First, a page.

Increasingly, we are seeing the blurring of borders in fiction. At one time, for example, mystery novels always contained certain clearly defined elements. There could be no paranormal explanations. Suspects always had real motives. Murders were not random. Romantic involvements were limited and not detailed. Romance novels also followed tried and true formulas and love conquered all.
In 2009, the term “mashup” came into being. Mashup, simply defined, means taking two or more different genres and mixing them up. For instance, Abraham Lincoln: Vampire Slayer and Pride and Prejudice and Zombies, both by Seth Grahame-Smith, are good examples of mashup novels that take either historical figures or classic literature and combine them with horror. This form of hybrid work brings up intriguing questions regarding the future of fiction. Is this form of cross genre a good thing or is it merely pop culture at its worst? Short story writers have been combining genres for many years. Thus, the “speculative” fiction label often combines science fiction, fantasy and horror with mystery, romance, historical and even literary elements. So this is not new.
However, reviewers as well as readers are often confused when authors move away from pigeon-holed tried and true formulas for genre novels and experiment. Charlaine Harris, for example, tossed aside the usual rules of mystery writing and simply wrote what she really wanted to create–the secret to her superstar success. She wasn’t afraid to be different in style and subject and actually have fun with her writing. “Old school” mystery reviewers and writers frowned on using paranormal elements. They considered it a kind of cheating. Charlaine didn’t worry about that. The results speak for themselves.
Kim Reynolds, my psychic detective in four mystery novels, tries her best to repress this ability but it keeps showing up and helping her uncover murderers. My mystery series is also strong on romance, another no-no in old school mystery circles.
Novel writing is a dynamic, growing literary form. In my YA novel, THE DEVIL AND DANNA WEBSTER, I combined paranormal elements with everyday teen life, mixing reality and fantasy. In my Southern Gothic adult romance, DARK MOON RISING, I combined elements of the paranormal with those of a romantic suspense thriller.
In my latest novel, THE KILLING LAND, there are also a number of elements combined: historic Western, romance, and suspense thriller. I believe this makes for a stronger novel. For one thing, there is more in-depth characterization. For another, plot lines are less predictable.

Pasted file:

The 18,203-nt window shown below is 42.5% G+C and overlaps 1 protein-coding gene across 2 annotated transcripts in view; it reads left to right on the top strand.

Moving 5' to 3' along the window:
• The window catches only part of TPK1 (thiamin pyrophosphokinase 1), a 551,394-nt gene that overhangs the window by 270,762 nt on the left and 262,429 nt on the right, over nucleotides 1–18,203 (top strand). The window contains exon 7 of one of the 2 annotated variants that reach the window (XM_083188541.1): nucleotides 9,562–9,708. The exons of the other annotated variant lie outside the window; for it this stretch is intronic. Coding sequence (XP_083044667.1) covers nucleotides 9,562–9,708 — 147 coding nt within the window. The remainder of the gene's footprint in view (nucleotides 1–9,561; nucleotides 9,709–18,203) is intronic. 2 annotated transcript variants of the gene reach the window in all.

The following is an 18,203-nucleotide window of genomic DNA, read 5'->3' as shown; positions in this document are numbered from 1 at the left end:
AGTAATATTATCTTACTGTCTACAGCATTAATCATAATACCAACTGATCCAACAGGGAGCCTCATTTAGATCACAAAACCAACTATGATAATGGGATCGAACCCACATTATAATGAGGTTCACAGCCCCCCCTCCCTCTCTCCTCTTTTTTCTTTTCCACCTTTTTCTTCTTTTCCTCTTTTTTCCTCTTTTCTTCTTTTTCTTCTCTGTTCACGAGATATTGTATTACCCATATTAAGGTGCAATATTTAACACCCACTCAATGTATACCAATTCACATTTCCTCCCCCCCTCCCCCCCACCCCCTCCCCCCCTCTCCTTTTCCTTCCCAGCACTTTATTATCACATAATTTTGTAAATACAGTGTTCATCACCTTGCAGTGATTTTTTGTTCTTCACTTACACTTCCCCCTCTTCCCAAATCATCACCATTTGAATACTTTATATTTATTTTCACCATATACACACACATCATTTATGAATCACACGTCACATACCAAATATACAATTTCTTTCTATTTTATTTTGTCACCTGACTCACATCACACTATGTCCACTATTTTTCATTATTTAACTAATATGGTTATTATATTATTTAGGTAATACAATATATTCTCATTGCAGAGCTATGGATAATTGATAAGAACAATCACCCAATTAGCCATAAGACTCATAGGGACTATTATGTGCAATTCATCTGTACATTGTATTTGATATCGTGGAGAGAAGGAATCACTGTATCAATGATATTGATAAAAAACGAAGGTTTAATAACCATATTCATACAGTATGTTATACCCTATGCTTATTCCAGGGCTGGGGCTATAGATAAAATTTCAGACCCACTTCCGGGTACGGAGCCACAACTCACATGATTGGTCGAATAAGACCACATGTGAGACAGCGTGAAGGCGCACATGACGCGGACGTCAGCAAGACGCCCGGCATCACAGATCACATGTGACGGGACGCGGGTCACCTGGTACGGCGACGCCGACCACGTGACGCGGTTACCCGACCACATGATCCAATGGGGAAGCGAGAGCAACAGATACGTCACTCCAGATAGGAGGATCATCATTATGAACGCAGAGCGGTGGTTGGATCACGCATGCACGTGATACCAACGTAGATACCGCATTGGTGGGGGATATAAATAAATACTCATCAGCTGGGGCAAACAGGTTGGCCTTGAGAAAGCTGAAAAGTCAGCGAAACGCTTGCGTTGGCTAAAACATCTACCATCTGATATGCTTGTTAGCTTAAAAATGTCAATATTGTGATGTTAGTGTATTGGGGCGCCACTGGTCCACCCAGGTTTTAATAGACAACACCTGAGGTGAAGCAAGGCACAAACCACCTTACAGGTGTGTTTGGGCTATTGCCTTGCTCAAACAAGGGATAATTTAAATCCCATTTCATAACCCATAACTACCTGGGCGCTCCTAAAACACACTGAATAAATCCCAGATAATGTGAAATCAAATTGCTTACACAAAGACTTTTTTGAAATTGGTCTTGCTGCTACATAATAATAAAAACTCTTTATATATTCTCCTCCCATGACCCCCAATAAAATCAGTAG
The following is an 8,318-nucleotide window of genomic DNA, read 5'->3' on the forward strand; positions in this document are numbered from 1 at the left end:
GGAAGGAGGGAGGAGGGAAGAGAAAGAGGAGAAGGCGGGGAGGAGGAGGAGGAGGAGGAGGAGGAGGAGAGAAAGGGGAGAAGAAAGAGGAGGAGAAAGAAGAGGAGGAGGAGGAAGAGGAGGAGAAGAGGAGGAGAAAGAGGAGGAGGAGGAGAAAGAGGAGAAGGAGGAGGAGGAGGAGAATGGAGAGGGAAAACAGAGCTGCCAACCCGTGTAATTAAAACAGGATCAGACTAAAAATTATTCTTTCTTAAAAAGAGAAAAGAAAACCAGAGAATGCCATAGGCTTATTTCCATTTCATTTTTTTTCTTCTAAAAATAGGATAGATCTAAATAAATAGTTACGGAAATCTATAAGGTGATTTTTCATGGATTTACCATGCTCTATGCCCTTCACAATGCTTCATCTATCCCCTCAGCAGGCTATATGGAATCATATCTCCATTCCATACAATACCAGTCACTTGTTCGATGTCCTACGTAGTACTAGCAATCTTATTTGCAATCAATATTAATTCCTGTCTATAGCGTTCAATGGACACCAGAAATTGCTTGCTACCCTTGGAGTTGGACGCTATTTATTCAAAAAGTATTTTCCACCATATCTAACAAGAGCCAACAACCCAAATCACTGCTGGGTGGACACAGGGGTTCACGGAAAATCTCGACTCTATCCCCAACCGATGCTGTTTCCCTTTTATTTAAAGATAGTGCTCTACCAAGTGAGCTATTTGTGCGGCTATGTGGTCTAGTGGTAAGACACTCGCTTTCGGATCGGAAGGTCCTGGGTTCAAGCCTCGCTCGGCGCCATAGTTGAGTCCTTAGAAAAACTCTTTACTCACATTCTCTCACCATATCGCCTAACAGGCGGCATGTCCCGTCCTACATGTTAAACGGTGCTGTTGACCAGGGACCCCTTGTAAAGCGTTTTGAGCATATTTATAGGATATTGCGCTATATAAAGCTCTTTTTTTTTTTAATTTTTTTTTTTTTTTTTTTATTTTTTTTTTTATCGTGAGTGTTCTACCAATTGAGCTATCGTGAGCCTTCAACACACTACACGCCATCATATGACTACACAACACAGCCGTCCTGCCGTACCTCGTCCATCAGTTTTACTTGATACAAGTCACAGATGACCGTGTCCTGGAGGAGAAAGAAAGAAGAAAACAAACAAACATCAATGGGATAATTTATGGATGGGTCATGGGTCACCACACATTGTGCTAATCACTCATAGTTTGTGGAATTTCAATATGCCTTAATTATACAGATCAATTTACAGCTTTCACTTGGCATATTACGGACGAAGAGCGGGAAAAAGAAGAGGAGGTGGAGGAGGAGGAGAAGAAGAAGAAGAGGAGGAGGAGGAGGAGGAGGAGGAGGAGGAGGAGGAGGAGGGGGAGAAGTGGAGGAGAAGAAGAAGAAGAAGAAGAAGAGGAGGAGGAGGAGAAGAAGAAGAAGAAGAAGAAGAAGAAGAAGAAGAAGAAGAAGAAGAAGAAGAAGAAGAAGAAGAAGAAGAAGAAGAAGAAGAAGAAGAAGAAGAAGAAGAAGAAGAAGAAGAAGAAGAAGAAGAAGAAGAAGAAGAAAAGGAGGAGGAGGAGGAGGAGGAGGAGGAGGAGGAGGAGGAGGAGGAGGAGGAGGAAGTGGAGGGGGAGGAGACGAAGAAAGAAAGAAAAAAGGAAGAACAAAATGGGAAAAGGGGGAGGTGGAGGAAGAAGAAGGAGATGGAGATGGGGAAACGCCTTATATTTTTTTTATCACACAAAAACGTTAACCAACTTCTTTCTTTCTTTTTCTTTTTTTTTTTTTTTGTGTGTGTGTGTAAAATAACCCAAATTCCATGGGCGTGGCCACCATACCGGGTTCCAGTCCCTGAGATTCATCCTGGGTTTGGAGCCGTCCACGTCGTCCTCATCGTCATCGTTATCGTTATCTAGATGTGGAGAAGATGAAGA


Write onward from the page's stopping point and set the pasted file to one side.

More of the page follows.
In the 18th century, many authors experimented with novel writing, considering it a dynamic form of written expression. The writers weren’t afraid to be original or different.
They created unique novels with unforgettable characters such as: CLARISSA, TOM JONES, ROBINSON CRUSOE, GULLIVER, JOSEPH ANDREWS, PAMELA, MOLL FLANDERS and my favorite, TRISTRAM SHANDY. There was diversity in character, style and plot type which inspired subsequent generations who followed. The mashup novel is yet another experiment with the novel form. Will this manifestation last? To my mind, that is not the significant question. Will the novel survive as a literary form? I think the answer is emphatically yes because it is an art form that allows for change and constant evolution as does the short story. Fiction allows us to escape into another dimension that many of us need and want. That aspect is unchanging.
Do you take chances as a reader or a writer? Will you read or write books or short stories that do not follow standard genre formula plotting and characterization?
Multiple award-winning author, Jacqueline Seewald, has taught creative, expository and technical writing at Rutgers University as well as high school English. She also worked as both an academic librarian and an educational media specialist. Sixteen of her books of fiction have been published to critical praise including books for adults, teens and children. Her short stories, poems, essays, reviews and articles have appeared in hundreds of diverse publications and numerous anthologies such as: THE WRITER, L.A. TIMES, READER’S DIGEST, PEDESTAL, SHERLOCK HOLMES MYSTERY MAGAZINE, OVER MY DEAD BODY!, GUMSHOE REVIEW, THE MYSTERY MEGAPACK, LIBRARY JOURNAL, THE CHRISTIAN SCIENCE MONITOR and PUBLISHERS WEEKLY. Her writer’s blog can be found at: http://jacquelineseewald.blogspot.com.